Calgary,
12
June
2020
|
18:18
America/Denver

Are you calculating your residential property tax change correctly?

When calculating your year-to-year tax change it’s important you use the correct numbers. Two common mistakes include:

  • Determining a property tax change by looking at the change in your monthly tax instalment. The change in your Tax Instalment Payment Program (TIPP) instalment in July is not equal to the change in your property tax. Any increased tax responsibility is spread over the last six months of this year. Using your instalment to calculate your yearly change can make your tax increase appear much higher than it is.
  • Forgetting to factor in the 2020 Council Approved Rebate. As this comes off what you’re paying, you should subtract it from your 2020 current tax before finding the change amount.

 

 

 

 

 

 

 

 

 

The best way to determine your yearly tax change is to compare your current and last ​year's tax bill. To help homeowners calculate their percentage change correctly, The City launched a new online tax change calculator.

How your home's assessments and Calgary's typical market change might impact your tax change

In late May, The City of Calgary mailed out property tax bills to over half-million property owners. While The City of Calgary did not increase its budget, the typical Calgary home did see a combined (provincial and municipal) increase of 7.5%. In comparison, many businesses saw a significant decrease of 12.07% to support our local economy.

Many homeowners have wondered why their property tax change isn't equal to 7.5%. It's important to know that provincial and municipal tax changes are one factor that contributes to how your property tax might change. Your share of property tax is also influenced by your property's assessed value and Calgary's typical market change. As a result, residential property owners will see a range of decreases or increases from 7.5 per cent, learn more down below.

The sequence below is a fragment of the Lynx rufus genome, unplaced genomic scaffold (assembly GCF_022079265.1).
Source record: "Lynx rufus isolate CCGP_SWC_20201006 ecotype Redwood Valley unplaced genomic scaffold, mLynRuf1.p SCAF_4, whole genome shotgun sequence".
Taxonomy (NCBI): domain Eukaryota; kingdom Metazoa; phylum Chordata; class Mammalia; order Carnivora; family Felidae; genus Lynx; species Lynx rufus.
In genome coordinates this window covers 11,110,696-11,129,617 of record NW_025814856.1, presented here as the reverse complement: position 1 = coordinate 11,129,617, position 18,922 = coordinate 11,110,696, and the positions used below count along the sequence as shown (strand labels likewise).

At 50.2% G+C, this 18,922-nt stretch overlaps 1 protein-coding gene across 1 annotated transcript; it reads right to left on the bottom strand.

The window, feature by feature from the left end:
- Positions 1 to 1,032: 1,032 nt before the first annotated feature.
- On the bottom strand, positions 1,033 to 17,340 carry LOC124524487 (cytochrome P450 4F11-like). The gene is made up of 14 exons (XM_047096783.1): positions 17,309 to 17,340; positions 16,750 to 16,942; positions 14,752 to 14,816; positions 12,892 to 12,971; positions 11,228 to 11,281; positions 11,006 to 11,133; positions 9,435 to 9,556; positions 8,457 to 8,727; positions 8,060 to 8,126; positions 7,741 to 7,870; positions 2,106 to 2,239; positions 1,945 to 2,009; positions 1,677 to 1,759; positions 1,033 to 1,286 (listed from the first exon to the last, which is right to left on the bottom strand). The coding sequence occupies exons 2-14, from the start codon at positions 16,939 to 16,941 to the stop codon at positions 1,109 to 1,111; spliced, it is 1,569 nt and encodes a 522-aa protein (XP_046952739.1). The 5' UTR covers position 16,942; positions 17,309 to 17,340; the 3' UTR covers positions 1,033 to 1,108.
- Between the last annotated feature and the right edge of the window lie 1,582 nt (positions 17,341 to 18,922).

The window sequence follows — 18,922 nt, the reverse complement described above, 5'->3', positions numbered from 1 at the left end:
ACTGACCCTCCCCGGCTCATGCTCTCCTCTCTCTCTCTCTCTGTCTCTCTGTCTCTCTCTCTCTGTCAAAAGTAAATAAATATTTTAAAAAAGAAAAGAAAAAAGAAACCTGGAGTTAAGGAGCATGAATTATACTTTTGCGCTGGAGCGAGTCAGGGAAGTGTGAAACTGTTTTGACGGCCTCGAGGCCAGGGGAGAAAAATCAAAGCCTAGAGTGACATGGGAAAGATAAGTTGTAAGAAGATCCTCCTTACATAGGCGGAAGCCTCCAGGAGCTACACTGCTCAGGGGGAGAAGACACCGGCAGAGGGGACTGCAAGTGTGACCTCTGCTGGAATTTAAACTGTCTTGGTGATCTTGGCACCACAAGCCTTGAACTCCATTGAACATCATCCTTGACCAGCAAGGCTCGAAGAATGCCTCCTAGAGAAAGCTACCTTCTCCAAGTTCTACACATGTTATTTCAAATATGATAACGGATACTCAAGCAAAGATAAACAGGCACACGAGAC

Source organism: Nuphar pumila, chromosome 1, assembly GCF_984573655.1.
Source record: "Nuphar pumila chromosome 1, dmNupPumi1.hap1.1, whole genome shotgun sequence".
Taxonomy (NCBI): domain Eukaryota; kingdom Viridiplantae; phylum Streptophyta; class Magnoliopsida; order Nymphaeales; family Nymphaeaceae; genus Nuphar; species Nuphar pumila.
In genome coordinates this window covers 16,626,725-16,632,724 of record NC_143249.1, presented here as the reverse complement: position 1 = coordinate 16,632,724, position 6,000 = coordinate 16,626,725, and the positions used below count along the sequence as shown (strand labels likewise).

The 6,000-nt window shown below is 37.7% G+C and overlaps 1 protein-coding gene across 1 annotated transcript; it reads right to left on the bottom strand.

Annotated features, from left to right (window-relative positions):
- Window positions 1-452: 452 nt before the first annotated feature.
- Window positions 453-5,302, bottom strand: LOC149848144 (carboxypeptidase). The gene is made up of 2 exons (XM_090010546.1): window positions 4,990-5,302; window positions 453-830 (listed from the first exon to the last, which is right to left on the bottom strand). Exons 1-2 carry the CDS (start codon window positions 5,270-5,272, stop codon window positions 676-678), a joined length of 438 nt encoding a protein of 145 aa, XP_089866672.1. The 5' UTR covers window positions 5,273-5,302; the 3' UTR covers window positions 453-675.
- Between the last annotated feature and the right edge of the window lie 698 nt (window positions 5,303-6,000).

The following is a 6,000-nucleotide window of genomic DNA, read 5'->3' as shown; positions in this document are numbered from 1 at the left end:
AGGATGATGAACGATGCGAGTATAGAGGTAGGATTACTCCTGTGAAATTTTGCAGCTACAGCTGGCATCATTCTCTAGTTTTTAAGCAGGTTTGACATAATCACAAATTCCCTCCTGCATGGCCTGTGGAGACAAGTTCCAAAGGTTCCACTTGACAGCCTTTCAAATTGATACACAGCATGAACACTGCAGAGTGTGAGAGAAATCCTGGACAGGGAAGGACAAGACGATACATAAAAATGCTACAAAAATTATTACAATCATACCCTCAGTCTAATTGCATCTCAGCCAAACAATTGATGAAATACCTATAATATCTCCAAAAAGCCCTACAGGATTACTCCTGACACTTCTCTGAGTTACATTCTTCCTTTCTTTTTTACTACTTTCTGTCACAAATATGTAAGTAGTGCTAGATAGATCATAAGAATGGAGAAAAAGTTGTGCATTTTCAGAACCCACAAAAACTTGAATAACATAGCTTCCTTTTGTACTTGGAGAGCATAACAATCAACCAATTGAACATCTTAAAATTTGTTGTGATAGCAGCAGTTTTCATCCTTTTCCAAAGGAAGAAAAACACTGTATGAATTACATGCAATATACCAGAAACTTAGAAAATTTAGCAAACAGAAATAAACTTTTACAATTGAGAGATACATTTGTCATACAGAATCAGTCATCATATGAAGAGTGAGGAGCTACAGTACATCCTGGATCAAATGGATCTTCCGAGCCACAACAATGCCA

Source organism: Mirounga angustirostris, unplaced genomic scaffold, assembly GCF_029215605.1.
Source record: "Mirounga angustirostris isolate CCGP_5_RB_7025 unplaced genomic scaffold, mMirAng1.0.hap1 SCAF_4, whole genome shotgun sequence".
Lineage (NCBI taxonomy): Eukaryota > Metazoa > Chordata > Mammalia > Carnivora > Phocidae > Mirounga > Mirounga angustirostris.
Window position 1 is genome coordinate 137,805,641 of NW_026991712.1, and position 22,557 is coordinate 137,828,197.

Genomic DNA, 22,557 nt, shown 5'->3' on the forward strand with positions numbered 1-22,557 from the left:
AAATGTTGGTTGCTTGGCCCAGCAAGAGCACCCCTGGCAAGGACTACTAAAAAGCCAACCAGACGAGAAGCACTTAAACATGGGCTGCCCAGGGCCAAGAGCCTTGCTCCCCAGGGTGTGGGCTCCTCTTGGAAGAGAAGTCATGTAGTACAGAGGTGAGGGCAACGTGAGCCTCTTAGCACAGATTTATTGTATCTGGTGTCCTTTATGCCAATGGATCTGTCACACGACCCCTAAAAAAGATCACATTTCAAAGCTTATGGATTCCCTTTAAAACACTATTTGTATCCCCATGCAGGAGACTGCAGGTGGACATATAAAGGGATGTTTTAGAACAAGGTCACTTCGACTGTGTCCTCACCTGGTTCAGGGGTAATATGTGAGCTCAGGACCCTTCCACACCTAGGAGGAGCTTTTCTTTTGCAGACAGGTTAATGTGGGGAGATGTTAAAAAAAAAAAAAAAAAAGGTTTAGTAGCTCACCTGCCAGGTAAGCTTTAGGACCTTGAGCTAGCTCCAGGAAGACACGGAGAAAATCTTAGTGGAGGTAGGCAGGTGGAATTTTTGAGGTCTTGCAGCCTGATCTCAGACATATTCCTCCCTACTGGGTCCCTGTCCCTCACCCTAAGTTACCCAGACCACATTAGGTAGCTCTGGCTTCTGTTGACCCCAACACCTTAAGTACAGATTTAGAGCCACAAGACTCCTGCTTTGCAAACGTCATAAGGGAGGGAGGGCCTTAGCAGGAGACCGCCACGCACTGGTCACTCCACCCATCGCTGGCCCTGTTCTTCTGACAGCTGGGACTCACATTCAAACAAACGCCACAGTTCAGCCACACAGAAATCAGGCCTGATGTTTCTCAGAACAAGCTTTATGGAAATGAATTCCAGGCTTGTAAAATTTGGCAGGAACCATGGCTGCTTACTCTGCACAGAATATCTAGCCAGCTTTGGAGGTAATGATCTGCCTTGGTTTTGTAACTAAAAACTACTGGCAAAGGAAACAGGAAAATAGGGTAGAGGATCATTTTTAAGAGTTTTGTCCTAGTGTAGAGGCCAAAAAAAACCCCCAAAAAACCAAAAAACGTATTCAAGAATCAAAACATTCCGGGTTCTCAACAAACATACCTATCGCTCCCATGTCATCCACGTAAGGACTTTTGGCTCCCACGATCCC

In 2020, the typical market change for residential properties is -4%, and non-residential properties were 2%. If the value of your residential property has a change in assessment between 2019 and 2020 of:

  • Less than the typical per cent change of -4%: The portion of taxes owed will be less than the 7.5% increase.
  • The same as the typical per cent change of -4%: The portion of taxes owed will be approximately the same as the 7.5% increase.
  • More than the typical per cent change of -4%: The portion of taxes owed will be more than the 7.5% increase.

Several factors contribute to your assessment, such as the size of your house, renovations, the year it was built, the neighbourhood you live and a few others. All together, they make up the fair market value assessment of your home.